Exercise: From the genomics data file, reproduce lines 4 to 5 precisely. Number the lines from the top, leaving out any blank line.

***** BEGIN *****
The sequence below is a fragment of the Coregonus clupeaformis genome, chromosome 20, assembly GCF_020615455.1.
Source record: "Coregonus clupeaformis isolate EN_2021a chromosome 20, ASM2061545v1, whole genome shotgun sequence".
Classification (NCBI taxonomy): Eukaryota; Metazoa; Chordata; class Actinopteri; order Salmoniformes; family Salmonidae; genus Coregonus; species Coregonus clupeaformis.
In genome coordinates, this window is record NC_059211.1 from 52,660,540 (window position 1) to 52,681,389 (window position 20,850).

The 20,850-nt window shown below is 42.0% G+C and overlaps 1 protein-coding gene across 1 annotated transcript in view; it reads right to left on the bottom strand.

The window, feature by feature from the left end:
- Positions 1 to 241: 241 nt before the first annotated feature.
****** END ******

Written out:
In genome coordinates, this window is record NC_059211.1 from 52,660,540 (window position 1) to 52,681,389 (window position 20,850).

The 20,850-nt window shown below is 42.0% G+C and overlaps 1 protein-coding gene across 1 annotated transcript in view; it reads right to left on the bottom strand.